The X-ray diffraction (XRD) pattern of Fe3O4@SiO2@PTS-THEIC-(CH2)3OB(OH)2 (1) exhibited the phase structure and crystallization of the magnetic nanomaterials (Fig. 3). The main peaks were observed at 2θ: 27.9°, 32.5°, 33.8°, 55.6°, 56.4°, 62.3°. By comparing the XRD pattern of the prepared nanocatalyst (1) with the reference card numbers in the X'pert software, the crystal network of Fe3O4, SiO2 and B(OH)3 correspond with 072–2303, 082–1572 and 030–0199 card numbers, respectively.
The textural properties of the magnetic dendritic Fe3O4@SiO2@PTS-THEIC-(CH2)3OB(OH)2 catalyst (1) was investigated by nitrogen adsorption–desorption isotherms (Fig. 4). The BET isotherm of the prepared catalyst corresponds with the BET standard type II adsorption isotherm. The surface area (BET), pore size and pore volume of the catalyst were calculated 55.8 m2/g, 13.9 nm, 0.19 cm3/g, respectively.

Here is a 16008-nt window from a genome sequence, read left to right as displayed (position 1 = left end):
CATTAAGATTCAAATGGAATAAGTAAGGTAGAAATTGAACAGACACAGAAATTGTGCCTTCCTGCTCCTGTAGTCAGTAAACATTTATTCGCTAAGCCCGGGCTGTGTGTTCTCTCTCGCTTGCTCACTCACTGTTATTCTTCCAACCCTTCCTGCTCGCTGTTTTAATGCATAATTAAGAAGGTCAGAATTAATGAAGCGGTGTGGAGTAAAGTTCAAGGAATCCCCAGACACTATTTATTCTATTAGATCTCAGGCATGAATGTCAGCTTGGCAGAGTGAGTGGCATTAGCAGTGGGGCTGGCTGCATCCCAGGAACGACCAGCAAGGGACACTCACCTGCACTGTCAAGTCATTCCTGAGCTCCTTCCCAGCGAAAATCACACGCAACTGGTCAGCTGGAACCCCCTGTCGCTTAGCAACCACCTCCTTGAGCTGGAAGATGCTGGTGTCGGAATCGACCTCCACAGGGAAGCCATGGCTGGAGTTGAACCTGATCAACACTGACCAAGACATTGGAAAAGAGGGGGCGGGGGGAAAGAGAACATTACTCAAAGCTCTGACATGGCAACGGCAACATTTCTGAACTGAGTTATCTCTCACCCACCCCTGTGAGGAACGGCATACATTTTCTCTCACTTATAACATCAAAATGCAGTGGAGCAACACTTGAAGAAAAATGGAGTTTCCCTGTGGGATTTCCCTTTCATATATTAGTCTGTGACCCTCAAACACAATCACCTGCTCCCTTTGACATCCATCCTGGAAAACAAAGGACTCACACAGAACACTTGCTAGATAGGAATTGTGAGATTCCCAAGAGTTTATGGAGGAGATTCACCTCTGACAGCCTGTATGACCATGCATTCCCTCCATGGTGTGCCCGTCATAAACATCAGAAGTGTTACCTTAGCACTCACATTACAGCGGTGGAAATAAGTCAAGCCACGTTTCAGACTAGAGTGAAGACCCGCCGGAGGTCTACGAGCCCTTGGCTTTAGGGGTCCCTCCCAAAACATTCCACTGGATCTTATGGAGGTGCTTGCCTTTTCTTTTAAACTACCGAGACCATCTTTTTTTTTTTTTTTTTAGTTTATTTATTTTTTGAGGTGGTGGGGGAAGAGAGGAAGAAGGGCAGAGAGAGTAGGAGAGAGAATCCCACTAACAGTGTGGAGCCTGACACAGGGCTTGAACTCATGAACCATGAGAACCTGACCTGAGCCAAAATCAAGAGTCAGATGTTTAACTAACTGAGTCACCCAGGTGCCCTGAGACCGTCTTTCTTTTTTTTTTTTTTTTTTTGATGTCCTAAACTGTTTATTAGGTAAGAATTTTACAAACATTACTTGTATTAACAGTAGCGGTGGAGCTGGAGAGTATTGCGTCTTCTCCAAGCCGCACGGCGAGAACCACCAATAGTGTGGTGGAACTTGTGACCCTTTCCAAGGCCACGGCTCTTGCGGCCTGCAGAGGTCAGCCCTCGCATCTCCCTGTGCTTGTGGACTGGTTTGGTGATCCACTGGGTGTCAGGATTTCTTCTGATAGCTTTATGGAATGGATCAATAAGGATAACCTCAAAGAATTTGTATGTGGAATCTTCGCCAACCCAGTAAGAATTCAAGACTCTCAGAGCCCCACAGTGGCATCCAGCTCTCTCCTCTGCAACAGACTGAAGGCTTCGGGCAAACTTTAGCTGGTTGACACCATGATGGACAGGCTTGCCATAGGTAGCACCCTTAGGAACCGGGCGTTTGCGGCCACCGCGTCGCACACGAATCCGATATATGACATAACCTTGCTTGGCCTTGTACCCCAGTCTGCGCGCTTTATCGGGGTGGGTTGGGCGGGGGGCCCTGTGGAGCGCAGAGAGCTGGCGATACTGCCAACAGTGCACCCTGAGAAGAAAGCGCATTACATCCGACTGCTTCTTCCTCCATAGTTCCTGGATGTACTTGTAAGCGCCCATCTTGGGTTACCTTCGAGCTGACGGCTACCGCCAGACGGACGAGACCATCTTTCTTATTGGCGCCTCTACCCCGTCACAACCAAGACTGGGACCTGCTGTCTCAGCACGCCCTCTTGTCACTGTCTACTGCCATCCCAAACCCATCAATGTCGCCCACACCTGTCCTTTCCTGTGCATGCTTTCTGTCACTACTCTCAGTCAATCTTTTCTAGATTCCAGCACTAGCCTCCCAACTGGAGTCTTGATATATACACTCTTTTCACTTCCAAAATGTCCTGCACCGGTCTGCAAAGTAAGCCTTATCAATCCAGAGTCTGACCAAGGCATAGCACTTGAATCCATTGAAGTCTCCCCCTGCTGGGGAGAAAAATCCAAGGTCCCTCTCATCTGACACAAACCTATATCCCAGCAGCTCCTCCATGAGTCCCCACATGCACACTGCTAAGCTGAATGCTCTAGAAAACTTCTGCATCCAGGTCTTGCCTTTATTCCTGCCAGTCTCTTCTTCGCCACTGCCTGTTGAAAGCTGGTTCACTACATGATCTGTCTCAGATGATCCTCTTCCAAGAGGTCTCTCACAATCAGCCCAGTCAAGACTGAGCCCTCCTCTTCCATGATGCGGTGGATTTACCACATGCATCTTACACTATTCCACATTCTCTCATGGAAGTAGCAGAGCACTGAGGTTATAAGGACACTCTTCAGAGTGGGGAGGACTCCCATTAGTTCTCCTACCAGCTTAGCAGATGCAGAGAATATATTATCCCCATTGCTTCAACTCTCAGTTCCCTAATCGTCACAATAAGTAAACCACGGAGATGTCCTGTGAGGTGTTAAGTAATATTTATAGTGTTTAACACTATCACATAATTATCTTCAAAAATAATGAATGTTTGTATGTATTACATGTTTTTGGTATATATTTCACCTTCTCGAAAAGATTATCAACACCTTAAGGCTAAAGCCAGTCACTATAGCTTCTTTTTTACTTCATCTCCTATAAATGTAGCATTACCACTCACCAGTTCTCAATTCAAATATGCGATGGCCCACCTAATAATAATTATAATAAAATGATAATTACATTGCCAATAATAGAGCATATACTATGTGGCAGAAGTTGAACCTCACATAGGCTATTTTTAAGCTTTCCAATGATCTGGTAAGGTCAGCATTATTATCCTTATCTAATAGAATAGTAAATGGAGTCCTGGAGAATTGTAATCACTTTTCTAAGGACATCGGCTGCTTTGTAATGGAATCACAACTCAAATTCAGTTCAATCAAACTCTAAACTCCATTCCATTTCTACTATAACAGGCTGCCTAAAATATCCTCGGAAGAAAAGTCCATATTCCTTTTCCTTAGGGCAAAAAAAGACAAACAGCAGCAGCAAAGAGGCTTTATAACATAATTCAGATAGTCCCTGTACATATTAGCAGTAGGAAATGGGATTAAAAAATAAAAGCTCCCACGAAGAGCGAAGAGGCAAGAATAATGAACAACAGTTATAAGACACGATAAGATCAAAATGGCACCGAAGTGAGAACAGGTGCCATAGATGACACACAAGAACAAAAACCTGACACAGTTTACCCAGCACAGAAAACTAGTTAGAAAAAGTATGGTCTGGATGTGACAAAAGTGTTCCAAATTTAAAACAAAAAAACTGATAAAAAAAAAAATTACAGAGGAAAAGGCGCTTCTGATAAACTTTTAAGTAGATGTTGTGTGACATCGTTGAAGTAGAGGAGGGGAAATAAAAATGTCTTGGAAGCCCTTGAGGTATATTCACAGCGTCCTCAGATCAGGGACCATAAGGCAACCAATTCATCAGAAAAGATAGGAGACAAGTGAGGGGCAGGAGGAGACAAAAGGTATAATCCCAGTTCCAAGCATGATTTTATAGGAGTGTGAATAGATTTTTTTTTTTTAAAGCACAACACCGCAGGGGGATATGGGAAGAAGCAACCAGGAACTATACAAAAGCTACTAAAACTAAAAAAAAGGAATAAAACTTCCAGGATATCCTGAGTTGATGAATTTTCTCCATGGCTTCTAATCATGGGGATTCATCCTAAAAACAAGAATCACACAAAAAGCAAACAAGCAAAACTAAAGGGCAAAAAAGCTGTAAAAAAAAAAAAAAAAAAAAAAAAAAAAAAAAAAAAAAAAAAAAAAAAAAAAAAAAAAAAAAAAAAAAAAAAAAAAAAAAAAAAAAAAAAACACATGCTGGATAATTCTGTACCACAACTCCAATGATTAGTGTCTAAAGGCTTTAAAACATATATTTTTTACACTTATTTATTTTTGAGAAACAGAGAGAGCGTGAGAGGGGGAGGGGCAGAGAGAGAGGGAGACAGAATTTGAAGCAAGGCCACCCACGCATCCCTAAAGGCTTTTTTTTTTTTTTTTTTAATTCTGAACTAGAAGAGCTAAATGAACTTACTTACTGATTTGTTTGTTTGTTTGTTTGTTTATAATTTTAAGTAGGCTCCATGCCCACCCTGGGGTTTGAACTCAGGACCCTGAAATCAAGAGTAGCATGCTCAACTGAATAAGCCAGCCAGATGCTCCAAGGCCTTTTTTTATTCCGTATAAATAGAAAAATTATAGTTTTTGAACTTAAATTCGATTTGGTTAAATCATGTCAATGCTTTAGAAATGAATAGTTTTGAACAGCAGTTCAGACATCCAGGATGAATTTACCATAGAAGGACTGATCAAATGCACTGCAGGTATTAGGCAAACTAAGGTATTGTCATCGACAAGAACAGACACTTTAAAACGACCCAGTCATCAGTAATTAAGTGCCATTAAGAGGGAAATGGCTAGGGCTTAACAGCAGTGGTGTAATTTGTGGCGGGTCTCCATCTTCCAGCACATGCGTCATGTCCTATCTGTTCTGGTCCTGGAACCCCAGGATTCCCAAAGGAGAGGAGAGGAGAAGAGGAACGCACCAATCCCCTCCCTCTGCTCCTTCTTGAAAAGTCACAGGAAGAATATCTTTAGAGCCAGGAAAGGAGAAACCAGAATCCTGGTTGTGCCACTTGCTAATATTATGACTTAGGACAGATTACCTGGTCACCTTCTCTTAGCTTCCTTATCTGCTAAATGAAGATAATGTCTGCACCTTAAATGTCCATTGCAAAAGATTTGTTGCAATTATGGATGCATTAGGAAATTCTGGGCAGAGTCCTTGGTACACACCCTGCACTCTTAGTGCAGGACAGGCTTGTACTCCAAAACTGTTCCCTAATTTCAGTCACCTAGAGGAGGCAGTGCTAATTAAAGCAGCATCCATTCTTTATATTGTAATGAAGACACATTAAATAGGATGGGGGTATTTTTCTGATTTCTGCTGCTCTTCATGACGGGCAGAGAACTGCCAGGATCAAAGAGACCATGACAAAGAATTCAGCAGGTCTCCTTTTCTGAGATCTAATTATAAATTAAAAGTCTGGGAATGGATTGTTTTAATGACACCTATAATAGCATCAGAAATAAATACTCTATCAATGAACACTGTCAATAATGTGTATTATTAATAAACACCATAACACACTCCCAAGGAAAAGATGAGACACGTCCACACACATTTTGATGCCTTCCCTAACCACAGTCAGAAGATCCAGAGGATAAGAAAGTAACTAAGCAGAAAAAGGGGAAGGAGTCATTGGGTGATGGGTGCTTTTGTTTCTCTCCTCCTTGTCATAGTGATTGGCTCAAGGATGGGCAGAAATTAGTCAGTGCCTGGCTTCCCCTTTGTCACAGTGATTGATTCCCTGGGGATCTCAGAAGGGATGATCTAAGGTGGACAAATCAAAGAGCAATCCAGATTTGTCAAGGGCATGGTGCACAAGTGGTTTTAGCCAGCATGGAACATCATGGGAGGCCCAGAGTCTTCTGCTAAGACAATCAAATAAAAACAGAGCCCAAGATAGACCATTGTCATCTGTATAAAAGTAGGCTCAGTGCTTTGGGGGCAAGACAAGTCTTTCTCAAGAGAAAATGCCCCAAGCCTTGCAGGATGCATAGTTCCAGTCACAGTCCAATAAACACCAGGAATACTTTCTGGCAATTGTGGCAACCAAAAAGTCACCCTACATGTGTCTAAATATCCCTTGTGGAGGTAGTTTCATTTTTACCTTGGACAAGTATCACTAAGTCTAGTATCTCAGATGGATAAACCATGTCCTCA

Thermal gravimetric analysis (TGA) and differential thermal analysis (DTA) measurements were carried out under air atmosphere by heating the sample at the rate of 10 °C min−1 up to 800 °C (Fig. 5). The first weight loss under 100 °C is related to the removal of water and organic solvents which have remained in the dendritic catalyst through its preparation processes. On the other hand, the second weight loss about 150 °C can be assigned to the dehydration of boric acid moieties and their condensation. Furthermore, two distinct weight losses about 460 and 510 °C are attributed respectively to the decomposition of aliphatic linkers and 1,3,5-tris(2-hydroxyethyl) isocyanurate moieties in the structure of the dendritic Fe3O4@SiO2@PTS-THEIC-(CH2)3OB(OH)2 catalyst (1) according to the data obtained by DTA (Fig. 5b).
Vibrating sample magnetometry (VSM) technique was used for measuring the magnetic properties of catalyst (1) at room temperature (Fig. 6). The saturation value of magnetization of Fe3O4 and Fe3O4@SiO2@PTS-THEIC-(CH2)3OB(OH)2 was measured to be 47.9 and 35.2 emu/g, respectively. Indeed, the reduction of saturation magnetization of Fe3O4@SiO2@PTS-THEIC-(CH2)3OB(OH)2 shows that the dendritic catalyst has been formed. However, the observed saturation magnetization of catalyst (1) is enough and hence, it can be easily separated by an external magnetic field.